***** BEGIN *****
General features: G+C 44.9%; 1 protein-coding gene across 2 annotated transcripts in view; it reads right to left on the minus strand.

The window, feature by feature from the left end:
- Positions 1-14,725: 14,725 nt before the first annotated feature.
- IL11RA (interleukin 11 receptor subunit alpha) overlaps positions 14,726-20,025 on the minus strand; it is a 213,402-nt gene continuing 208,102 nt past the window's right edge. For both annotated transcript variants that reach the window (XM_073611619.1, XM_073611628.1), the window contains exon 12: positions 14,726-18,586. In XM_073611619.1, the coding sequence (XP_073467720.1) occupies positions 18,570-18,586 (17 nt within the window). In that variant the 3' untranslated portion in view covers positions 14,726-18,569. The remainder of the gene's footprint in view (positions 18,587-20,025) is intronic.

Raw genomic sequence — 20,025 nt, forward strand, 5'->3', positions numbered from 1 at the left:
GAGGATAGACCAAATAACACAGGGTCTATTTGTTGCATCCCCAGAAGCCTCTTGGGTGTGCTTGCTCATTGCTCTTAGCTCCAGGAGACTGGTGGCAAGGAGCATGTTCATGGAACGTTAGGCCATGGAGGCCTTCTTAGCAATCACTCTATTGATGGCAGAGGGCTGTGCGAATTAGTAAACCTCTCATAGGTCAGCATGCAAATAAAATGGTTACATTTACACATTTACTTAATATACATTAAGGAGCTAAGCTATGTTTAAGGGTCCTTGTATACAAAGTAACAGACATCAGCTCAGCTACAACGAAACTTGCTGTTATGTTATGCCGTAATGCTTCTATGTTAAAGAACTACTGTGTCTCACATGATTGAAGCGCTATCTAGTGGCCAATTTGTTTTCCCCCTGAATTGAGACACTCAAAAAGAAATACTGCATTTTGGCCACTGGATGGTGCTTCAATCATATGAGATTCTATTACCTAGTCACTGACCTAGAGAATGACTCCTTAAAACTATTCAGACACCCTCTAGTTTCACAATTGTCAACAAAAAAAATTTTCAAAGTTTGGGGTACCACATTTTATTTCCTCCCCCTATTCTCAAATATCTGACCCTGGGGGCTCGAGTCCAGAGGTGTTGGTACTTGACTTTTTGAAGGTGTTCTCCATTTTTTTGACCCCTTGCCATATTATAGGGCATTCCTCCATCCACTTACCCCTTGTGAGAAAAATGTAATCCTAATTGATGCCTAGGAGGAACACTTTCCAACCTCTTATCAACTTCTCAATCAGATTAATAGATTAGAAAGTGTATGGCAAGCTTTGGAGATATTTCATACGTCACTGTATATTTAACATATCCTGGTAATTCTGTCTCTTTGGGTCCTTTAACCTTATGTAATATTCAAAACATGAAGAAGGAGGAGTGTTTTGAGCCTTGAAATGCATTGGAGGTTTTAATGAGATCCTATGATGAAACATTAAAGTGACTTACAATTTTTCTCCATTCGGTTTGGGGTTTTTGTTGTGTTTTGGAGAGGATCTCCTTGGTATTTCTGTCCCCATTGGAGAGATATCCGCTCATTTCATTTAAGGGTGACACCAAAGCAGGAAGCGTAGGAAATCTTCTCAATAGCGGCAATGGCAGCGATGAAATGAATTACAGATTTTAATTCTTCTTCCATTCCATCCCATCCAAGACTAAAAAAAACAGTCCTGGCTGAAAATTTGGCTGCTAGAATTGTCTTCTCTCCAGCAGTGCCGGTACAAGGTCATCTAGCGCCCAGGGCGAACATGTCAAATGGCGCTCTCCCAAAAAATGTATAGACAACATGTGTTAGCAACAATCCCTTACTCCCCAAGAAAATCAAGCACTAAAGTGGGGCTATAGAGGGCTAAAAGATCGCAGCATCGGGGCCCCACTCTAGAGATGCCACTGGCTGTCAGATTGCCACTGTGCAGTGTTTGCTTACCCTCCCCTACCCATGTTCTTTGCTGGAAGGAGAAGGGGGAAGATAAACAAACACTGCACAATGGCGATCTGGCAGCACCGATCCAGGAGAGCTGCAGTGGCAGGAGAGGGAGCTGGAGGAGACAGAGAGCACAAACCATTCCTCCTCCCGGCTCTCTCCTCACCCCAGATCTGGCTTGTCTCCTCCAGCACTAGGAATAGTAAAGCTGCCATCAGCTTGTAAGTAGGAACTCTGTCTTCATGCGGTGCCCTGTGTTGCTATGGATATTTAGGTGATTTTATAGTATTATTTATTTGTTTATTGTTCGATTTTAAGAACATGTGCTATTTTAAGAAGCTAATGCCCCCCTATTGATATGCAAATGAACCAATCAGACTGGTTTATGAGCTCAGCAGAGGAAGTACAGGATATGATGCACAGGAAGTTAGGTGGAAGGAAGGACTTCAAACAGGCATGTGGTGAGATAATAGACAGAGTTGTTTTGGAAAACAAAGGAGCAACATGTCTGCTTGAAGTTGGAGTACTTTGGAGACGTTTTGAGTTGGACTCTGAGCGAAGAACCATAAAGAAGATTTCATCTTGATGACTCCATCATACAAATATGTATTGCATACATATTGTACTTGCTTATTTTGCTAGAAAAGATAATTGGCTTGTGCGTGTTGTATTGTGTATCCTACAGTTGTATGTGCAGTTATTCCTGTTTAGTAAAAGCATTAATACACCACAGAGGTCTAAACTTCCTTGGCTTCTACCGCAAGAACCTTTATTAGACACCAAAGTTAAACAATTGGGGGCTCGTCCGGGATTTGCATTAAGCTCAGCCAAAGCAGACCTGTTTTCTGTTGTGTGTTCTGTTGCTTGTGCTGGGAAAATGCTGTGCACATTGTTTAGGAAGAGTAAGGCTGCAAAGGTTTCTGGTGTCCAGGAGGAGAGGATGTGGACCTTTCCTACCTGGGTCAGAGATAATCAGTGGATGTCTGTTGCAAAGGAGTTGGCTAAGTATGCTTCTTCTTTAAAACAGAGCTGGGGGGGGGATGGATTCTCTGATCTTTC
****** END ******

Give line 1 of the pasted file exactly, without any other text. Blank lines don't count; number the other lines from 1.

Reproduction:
General features: G+C 44.9%; 1 protein-coding gene across 2 annotated transcripts in view; it reads right to left on the minus strand.